Historic St. Luke's Cemetery
Cemetery Business Manager
Mr. Robert J. Little, III (757) 377-9567
For nearly 200 years, Historic St. Luke's was affectionately called "The Old Brick Church." Old St. Luke's Cemetery includes the area around the church and a small area across the pond. The oldest legible gravestone dates to 1767, however, Joseph Bridgers' 1686 ledger stone was moved from White Marsh Farm to inside the church in 1894. The location of many unmarked graves still remains a mystery. Archaeologists believe that only ten percent of the markers still exist.
Along with several veterans of the Revolutionary War and the War of 1812, there are twenty-six soldiers of the Confederacy buried in the old cemetery. Confederate troops camped on the grounds in 1861 called Camp Ruffin, while forming military companies and regiments. However, only one soldier is said to have perished here.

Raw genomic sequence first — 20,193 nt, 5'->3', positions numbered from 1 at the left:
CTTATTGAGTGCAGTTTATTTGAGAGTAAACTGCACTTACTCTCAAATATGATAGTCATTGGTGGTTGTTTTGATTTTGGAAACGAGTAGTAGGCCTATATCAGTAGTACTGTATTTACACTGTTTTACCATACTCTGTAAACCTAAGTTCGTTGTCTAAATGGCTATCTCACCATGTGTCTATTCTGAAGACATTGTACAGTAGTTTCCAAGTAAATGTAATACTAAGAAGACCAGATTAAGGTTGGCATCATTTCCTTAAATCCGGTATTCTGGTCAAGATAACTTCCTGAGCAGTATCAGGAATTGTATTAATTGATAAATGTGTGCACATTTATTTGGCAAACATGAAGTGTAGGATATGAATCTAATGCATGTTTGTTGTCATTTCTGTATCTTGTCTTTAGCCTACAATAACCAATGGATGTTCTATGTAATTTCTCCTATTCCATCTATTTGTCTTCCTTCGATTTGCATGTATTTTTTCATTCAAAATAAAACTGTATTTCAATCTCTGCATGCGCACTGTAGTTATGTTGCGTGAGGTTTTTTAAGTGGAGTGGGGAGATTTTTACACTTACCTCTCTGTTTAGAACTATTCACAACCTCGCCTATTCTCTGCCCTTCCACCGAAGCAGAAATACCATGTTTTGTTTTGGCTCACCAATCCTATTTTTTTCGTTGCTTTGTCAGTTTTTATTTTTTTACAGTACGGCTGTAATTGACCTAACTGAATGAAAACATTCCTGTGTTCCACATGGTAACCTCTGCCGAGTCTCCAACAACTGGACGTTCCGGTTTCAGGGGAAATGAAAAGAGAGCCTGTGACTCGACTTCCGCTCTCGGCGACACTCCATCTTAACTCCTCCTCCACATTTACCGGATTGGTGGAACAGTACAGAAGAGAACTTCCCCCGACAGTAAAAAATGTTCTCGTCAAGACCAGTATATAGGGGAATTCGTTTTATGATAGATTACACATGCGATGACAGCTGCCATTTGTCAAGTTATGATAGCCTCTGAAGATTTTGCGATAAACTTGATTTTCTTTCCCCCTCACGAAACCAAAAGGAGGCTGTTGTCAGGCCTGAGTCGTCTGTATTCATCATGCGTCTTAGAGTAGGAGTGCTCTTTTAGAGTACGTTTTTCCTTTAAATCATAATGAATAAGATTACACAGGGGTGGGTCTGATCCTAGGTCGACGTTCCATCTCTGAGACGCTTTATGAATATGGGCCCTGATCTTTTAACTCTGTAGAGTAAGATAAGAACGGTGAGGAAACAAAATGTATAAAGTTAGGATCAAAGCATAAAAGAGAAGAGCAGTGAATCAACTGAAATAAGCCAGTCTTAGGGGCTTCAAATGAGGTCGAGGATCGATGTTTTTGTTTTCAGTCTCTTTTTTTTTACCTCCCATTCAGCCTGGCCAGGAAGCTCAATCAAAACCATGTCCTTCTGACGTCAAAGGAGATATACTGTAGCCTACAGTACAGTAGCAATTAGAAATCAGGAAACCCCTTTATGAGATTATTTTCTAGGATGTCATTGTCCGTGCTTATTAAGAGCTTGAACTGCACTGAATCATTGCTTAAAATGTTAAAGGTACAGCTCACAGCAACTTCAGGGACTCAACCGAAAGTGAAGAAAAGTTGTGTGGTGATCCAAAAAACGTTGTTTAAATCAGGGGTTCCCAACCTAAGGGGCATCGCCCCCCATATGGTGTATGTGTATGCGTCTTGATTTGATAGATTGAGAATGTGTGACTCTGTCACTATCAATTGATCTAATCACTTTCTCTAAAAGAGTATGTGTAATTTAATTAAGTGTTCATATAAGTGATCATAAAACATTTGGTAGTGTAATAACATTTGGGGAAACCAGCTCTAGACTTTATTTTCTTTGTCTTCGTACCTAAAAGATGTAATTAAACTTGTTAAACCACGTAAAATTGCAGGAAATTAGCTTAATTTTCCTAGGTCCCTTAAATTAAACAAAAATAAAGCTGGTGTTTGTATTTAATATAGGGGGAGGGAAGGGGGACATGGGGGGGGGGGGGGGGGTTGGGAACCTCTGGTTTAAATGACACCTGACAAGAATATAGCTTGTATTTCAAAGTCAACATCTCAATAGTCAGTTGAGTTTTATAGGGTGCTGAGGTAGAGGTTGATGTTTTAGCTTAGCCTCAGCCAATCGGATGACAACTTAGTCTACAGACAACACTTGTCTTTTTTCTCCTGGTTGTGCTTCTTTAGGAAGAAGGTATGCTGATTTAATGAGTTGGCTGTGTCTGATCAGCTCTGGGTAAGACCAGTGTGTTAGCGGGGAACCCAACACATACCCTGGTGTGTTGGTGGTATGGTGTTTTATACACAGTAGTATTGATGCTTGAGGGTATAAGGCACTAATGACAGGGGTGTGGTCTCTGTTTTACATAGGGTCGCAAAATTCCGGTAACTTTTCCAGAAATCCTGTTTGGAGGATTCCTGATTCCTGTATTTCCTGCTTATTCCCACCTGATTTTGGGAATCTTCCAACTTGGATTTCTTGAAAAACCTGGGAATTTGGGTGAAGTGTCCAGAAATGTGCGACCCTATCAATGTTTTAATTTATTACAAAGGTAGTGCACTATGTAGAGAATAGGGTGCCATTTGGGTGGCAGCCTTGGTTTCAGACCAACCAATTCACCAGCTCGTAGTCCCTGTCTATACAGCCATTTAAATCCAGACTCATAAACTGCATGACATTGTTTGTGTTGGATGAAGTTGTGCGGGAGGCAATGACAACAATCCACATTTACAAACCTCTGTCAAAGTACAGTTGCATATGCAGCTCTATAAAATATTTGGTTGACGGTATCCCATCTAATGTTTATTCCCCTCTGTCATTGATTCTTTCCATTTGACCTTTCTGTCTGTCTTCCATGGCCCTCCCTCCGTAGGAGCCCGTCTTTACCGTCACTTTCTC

It is a rare sight to see a burial in Old St. Luke's Cemetery since plots are no longer sold in the old cemetery. While across the ponds, St. Luke's Memorial Park is an active cemetery open to the entire community.
Garden Club of Virginia Restoration Project
The cemetery is populated by many varieties of trees and shrubbery such as black walnut, red oak, tulip poplar, spruce, pine, cedar, dogwood, holly and boxwood. The Garden Club of Virginia designated Historic St. Luke's as a historic Restoration Project and has provided screening plants of native Virginia species against encroaching development. Some of the new varieties of native Virginia species are yaupon hollies, hornbeams, river birches, sweetbay magnolias, live and willow oaks, poet's laurel, and Franklinia tree.
Inventory of graves started on October 2, 2005 by the